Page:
There are plenty of VCs keen to impart their knowledge on how to get funded, but what if you could gain insights from investors who have first-hand knowledge of seeing investment?
At this year’s TNW Conference, three VC partners who’d previously made the jump from successful founder to investor presented a panel on the crucial efforts they learned along the way.
The panelists were:
- Bryony Cooper, Managing Partner, Arkley Brinc VC: The company encompasses and hardware VC Fund and an acceleration program with the goal of investment.
- Johan van Mil, Co-founder and Managing Partner, PEAK. The company invests in a broad range of marketplace, platform, and SaaS companies across a range of verticals.
- Jan Miczaika, Partner, HV Capital: HV’s funds invest early with initial tickets between € 500k and € 5m. The company focuses on transportation, logistics, supply chain, and storage.
During the session, the panelists not only provided an insight into their journey from founder to investor, but offered great insider perspectives, with a whole lot of tangible takeaways for startups looking to get their company funded.
What are the biggest differences between the experience of a founder and an investor?
The roles of founder and investor are vastly different. Miczaika described an investor’s experience as being “one step removed.” The position requires you to have a broad market view, and there’s plenty of time spent talking to interesting people, but you “don’t really do anything anymore.”
Van Mil described the experience of a founder and investor as having fundamentally different energy and work prioritization. Startups have sprinting marathons, while “as an investor, it’s more like a marathon where you also have to sprint.”
Here’s what startup founders get wrong in seeking funding from VCs:
The panelists have collectively connected with hundreds, if not thousands, of startups seeking funding. They shared some of the most common things that startups get wrong:
1. Not doing homework
Your pitch deck is a vital tool for promoting your startup and the investment opportunity. Miczaika gets at least four-pitch decks daily by email. So you need to compete for his attention.
Details matter, according to Van Mil and Cooper. Investors are busy people, and much like when you complete a job application, you need to provide all the necessary information in a compelling way.
Van Mil asserted that using MailChimp to send investors the same mass email is bad, especially when you get their name wrong.
Cooper advises companies seeking funding to be well-prepared with up to date documentation. Your financials and desired milestones should be documented and organized. “Otherwise, as you grow, things get really messy really fast.”
In most VC companies, different team members focus on specific verticals. So, reaching out to the investor whose interests represent your company is important. Otherwise, as van Mil notes, “it’s a wasted step in the journey that could have been faster.”
2. Selling your idea but not your company to VCs
Van Mil shared that you should not just seeking funding but collaboration with the VC fund most suited to your business and industry. Think about where the VC stands in your timeline: “Ask them what their successes are. For example, is their focus early-stage or more established companies?”
3. Not understanding your market or product community
Part of doing your homework is understanding what you are trying to achieve and where it sits compared to existing and up-and-coming tech. Miczaika asserted, “We want to invest in groundbreaking ideas. Is there traction? Is there someone willing to pay?”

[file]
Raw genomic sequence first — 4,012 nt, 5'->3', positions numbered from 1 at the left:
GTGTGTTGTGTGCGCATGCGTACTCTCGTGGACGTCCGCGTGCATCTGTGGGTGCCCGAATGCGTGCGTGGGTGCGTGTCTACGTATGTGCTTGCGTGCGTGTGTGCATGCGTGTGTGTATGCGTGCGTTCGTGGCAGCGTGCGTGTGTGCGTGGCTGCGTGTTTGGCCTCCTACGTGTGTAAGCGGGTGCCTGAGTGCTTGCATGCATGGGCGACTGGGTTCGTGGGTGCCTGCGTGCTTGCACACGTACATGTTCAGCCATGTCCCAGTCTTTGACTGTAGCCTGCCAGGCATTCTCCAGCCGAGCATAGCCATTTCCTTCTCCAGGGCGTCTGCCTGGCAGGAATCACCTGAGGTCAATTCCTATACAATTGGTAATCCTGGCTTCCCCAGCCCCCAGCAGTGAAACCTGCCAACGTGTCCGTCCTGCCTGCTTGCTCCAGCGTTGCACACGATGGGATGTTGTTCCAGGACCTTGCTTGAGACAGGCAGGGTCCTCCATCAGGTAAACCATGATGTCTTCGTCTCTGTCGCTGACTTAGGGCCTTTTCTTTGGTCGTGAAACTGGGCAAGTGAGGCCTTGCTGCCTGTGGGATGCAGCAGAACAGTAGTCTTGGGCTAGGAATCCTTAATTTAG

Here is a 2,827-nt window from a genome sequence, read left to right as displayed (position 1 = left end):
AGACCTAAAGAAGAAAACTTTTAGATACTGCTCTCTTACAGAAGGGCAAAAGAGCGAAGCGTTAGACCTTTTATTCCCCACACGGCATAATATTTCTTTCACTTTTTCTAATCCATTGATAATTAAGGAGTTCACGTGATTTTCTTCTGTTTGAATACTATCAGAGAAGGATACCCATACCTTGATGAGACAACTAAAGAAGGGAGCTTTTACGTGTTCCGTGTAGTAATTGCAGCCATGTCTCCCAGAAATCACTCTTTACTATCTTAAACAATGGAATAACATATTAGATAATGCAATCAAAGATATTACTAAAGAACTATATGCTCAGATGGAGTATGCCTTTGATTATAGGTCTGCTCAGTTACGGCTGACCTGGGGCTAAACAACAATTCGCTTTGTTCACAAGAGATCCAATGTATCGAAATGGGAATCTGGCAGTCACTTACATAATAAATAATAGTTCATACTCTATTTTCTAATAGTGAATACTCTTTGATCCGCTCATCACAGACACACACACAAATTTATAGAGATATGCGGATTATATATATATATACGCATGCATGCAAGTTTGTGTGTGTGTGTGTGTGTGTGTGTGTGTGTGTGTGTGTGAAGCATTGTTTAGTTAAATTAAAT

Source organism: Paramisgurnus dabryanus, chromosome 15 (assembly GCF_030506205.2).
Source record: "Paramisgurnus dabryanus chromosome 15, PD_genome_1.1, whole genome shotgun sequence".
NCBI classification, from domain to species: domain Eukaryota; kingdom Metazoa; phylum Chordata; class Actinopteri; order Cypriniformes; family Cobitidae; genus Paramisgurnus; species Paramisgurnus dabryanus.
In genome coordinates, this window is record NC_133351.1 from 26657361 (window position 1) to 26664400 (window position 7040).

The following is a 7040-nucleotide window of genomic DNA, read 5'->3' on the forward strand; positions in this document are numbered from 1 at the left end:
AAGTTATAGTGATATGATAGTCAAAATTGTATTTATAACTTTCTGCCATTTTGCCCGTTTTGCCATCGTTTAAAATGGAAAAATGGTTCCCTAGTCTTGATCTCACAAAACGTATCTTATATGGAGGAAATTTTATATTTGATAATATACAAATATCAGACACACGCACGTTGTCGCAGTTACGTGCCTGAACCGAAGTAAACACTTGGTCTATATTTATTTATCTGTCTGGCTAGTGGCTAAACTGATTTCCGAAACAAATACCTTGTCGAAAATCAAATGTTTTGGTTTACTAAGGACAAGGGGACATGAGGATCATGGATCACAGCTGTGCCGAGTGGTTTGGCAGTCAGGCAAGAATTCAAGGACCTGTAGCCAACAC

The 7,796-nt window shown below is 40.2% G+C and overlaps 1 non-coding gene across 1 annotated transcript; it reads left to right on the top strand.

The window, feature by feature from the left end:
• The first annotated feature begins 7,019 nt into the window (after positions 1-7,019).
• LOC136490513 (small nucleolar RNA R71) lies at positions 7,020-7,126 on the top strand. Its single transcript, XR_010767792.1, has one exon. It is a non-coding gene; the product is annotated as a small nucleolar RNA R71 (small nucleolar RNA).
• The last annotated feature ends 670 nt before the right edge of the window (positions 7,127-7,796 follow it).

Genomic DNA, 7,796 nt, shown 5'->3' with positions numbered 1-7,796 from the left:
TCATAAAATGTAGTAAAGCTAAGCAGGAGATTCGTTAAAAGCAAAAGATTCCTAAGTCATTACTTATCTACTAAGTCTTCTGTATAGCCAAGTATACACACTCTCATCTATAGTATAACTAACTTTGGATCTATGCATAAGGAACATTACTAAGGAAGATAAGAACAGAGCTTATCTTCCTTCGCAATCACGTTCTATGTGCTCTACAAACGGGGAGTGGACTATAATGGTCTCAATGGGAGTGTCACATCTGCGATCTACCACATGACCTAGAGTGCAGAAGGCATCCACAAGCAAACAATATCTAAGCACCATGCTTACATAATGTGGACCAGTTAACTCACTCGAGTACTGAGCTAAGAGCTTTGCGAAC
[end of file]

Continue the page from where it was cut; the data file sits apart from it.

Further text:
Building community is also vital. For example, in the case of software, getting developers already using your software and providing feedback. The more evidence you have that there is a market for your product, the better.
4. Lacking people skills
One of the most important attributes a founder can have is people skills.
Funders are investing in people, not just an idea, and in many sectors, investors may introduce you to your very first clients, especially in the B2B space.
Cooper stressed the importance of emotional intelligence over IQ, discussing the need for good communication skills to convince customers and partners to come on board. A strong sense of entitlement or ego won’t endear you to anyone. As she shared:
“If you can’t convince me in fine minutes that you are likable, you won’t convince people to buy your product.”
What about the impact economic downturn on investing?
However, Cooper stressed: “The downturn is not in all sectors. There’s never the right time to make any life-changing decisions, whether having a baby or starting a new business. What are the needs of my company in this market?” She notes that venture investment is not the only option, with companies at different stages having success with crowd and angel investing.
Seeking investment means going all in
Sourcing money is time-consuming, and challenging. It can be a tricky balance between being charismatic and being your authentic self. Everyone you meet might be a potential investor or in a position to provide you with a warm introduction to one.
But it’s also an opportunity to get feedback on your business idea, connect with people in your industry, and potentially gain board members and advisors.
Many industries are in a state of flux right now or even downsizing. Therefore, building relationships with people investing or focused on your industry, especially with people with first-hand experience weathering capable situations, is more valuable than ever. It should be a top priority in taking your company to the next step.
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